• Risks to patients were assessed and well managed including where previous concerns had been identified. For example, we saw evidence of the appropriate provision and management of emergency medicines and vaccines, the implementation of policies and procedures and the proactive and timely review of repeat medicines.
  • Staff assessed patients’ individual needs and delivered care in line with current evidence based guidance. Additional staff had been recruited and trained to provide them with the skills, knowledge and experience to deliver effective care and treatment.
  • Patients said they were treated with compassion, dignity and respect and they were involved in their care and decisions about their treatment. They commented positively on the changes to the practice since the new provider had taken over and on the excellent care and support they had received from the new GPs and the practice team.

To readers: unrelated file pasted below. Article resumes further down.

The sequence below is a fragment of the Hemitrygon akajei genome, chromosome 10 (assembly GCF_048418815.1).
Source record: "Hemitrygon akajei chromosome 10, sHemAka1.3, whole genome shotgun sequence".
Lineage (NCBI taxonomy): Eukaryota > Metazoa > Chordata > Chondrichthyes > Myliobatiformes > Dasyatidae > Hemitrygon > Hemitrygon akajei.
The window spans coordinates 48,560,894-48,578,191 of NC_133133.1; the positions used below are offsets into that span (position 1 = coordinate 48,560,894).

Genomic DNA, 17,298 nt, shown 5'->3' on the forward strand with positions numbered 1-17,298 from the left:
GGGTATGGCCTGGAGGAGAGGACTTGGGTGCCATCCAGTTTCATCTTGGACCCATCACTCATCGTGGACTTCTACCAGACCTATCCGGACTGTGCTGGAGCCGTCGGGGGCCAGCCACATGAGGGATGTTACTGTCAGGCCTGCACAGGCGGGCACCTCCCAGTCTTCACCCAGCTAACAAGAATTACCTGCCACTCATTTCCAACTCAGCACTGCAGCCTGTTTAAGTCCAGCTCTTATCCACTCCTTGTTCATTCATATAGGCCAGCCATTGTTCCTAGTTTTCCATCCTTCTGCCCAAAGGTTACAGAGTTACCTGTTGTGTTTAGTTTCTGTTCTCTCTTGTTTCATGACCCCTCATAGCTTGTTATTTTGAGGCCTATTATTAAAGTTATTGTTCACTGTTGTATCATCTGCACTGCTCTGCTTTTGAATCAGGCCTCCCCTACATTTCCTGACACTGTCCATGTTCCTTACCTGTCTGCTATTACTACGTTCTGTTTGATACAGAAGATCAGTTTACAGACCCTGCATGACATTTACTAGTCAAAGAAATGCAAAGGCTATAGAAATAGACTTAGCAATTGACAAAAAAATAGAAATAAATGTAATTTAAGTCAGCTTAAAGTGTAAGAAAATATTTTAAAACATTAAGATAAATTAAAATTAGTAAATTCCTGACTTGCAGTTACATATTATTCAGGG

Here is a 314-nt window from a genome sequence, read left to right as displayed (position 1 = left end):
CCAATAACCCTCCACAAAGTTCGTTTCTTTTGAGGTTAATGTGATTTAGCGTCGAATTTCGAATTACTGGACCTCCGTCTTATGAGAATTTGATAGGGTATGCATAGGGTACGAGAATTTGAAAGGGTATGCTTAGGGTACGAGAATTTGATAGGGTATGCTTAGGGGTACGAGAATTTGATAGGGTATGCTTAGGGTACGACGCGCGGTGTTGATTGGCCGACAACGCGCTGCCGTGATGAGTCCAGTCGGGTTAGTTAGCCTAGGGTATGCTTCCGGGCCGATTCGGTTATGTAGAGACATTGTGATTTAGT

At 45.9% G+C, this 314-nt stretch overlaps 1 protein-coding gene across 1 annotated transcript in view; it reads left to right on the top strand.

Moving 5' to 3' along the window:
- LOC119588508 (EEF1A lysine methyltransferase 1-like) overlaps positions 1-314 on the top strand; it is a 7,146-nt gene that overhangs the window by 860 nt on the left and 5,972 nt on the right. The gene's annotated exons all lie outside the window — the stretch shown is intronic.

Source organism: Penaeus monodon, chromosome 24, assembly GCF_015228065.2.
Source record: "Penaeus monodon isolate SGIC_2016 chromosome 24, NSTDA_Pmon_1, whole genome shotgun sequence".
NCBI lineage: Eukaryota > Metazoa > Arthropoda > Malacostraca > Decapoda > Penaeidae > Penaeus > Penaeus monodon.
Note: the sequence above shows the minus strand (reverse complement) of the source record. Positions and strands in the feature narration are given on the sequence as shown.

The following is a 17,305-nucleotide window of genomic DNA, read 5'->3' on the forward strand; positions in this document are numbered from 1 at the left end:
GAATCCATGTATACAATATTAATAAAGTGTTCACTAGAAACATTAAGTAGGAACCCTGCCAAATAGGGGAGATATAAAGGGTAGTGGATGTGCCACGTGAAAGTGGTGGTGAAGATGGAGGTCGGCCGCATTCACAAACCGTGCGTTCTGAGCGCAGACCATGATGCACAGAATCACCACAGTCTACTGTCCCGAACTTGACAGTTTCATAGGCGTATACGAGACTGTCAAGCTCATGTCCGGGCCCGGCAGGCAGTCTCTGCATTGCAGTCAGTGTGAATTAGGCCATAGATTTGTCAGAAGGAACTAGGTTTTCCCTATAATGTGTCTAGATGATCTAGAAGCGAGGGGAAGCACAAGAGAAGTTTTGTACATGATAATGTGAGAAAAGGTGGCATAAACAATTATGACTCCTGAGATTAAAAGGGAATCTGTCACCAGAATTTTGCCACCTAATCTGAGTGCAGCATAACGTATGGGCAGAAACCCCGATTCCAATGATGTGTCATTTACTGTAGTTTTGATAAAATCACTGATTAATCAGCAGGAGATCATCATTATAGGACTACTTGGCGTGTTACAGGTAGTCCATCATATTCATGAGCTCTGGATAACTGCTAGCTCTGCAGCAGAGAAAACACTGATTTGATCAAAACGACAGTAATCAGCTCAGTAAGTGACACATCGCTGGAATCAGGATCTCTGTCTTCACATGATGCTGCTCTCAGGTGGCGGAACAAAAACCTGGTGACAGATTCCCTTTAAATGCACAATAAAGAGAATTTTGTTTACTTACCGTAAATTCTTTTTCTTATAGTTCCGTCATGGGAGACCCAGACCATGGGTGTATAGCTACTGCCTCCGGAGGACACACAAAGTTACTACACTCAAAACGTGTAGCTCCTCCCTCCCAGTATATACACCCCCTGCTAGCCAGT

• Information about services and how to complain was available and easy to understand. Improvements were made to the quality of care as a result of complaints and concerns.
  • Patients said they found it easy to make an appointment with a GP or a nurse and there was continuity of care, with urgent appointments, telephone triage and consultation available the same day.
  • The practice had introduced colour coded signs to orientate patients with visual or language issues around the practice.

  • A priority moving forward for the practice was to identify if a patient was also a carer. The practice were proactively asking older people at appointments if they had any caring responsibilities and we saw that written information was available to direct carers to the various avenues of support available to them.
  • The practice had good facilities and was well equipped to treat patients and meet their needs. The practice was able to evidence that they had reviewed infection prevention and control measures and the health and safety of patients and the environment.